Saturday, December 01, 2007

House of Representatives Buys Carbon Credits

According to the Environment News Service (ENS), the United States House of Representatives bought enough carbon credits to offset the impact of 30,000 tons of carbon dioxide (CO2) emitted by the Capitol's coal plant each year - a cost of nearly $90,000.

The purchase was made from the Chicago Climate Exchange (CCX) as part of the "Greening the Capitol Initiative." The credits will go towards planting trees, investing in solar and wind power, and to the "underground storage of carbon dioxide." From what I can tell from the CCX's website, the carbon sequestration projects include agricultural activities like grass planting or five years of no tilling on designated acres. It may also means restoration of "rangeland," rotational grazing or seasonal-use grazing practices.

The House plans to eventually become carbon neutral by buying wind power for its electricity, substituting natural gas for coal at the Capitol Power Plant to cut emissions further, and then purchasing carbon credits for those remaining gas emissions.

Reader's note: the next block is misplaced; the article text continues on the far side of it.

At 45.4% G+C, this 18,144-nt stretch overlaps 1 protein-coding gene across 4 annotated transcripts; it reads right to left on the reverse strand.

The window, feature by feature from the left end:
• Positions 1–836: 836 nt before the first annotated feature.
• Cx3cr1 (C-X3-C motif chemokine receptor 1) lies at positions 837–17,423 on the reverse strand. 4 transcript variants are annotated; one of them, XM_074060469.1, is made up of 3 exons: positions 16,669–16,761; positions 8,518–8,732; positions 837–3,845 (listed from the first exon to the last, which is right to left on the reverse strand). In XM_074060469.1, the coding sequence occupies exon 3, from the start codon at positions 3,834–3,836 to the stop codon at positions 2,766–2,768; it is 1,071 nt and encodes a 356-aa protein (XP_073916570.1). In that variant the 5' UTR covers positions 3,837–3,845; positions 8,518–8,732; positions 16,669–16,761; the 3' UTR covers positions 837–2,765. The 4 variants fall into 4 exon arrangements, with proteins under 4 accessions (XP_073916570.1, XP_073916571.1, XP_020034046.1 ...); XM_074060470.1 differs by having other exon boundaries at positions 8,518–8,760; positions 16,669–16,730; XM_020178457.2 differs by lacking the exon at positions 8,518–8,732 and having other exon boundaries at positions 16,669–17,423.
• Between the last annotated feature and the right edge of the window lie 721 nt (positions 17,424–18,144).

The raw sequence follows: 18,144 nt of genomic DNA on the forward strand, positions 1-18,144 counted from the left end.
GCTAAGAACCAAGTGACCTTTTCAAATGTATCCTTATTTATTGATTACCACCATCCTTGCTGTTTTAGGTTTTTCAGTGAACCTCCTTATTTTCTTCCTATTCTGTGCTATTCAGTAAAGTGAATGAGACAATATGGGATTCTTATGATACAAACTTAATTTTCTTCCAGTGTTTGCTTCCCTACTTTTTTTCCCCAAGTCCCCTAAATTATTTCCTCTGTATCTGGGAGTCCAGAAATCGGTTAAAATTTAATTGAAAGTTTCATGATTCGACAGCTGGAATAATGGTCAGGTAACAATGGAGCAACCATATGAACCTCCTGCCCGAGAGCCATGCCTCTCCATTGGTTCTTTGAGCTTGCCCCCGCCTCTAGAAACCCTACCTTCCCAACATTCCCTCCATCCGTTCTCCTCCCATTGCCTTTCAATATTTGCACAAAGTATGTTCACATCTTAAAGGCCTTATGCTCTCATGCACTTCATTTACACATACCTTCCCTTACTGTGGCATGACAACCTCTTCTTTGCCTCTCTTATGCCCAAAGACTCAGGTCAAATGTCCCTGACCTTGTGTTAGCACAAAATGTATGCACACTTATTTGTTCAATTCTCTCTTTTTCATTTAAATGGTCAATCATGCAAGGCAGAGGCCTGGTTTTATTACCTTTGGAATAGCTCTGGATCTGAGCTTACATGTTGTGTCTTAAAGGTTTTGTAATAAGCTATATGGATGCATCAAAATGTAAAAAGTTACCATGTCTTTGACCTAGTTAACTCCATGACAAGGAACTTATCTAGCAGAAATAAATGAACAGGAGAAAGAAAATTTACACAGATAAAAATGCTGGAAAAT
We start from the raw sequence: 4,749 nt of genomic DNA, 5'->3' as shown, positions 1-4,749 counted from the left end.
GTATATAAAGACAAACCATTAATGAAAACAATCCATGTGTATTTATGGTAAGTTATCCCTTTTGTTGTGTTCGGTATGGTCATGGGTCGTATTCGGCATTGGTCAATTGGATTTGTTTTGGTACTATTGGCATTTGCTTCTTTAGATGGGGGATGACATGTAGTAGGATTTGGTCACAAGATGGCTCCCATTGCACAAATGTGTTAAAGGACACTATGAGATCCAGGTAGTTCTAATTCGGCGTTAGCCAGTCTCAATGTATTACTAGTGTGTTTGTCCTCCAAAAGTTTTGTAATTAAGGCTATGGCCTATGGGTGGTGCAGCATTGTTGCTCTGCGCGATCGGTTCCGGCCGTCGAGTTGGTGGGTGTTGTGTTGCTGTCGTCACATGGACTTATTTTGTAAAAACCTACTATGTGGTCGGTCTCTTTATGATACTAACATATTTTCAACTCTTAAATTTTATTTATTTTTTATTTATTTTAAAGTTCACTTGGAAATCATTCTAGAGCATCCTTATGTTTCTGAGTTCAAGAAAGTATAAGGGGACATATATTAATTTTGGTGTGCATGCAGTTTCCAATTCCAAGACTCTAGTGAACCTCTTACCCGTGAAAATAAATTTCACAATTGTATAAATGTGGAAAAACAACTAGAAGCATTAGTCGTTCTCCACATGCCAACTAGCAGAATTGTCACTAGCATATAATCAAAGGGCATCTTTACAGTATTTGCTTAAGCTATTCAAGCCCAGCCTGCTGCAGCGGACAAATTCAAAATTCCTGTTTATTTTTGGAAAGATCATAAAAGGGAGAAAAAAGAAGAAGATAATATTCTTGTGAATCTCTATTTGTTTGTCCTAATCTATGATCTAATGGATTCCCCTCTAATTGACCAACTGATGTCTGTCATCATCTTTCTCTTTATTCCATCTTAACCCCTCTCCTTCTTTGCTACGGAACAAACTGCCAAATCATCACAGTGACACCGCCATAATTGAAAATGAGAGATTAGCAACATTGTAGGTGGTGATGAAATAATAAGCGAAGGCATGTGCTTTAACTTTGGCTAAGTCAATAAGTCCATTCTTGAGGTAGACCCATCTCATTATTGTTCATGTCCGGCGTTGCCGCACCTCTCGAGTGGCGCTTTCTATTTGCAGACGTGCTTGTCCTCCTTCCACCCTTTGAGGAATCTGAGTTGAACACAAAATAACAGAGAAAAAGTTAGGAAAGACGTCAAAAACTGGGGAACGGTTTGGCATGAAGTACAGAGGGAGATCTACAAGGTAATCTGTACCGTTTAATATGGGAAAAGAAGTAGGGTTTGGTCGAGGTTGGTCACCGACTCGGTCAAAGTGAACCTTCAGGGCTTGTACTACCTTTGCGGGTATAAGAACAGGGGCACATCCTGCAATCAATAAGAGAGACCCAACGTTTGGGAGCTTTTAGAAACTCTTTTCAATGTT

3 comments:

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Anonymous said...

Maria, you blog is great and you do a very good job with it. However it is very disappointing to see you've become a patsy for the CCX and their fake carbon message and no longer an informed blogger. No till farming, those farmers have been doing it for years, even without carbon credits. The CCX is the biggest joke of an exchange for carbon, nothing is additional, nothing is legit and try getting the project protocols from CCX to understand how they certifiy anything. After you pay $10K to join then you can see but keeping strictly confidential. Maria, you are a smart blogger, but keep doing your homework on carbon offsets before you continue congratulating people for doing nothing.

Maria Surma Manka said...

Hey anonymous -

I hardly consider myself a "patsy" for the CCX and am in fact undecided in my opinion of carbon credits in general.

I'd much rather see efficiency measures first and foremost and carbon credits used as a last resort.

While you've read into the post a big too much about my opinion of the CCX, I always appreciate more information and other points of view.

Thanks -
Maria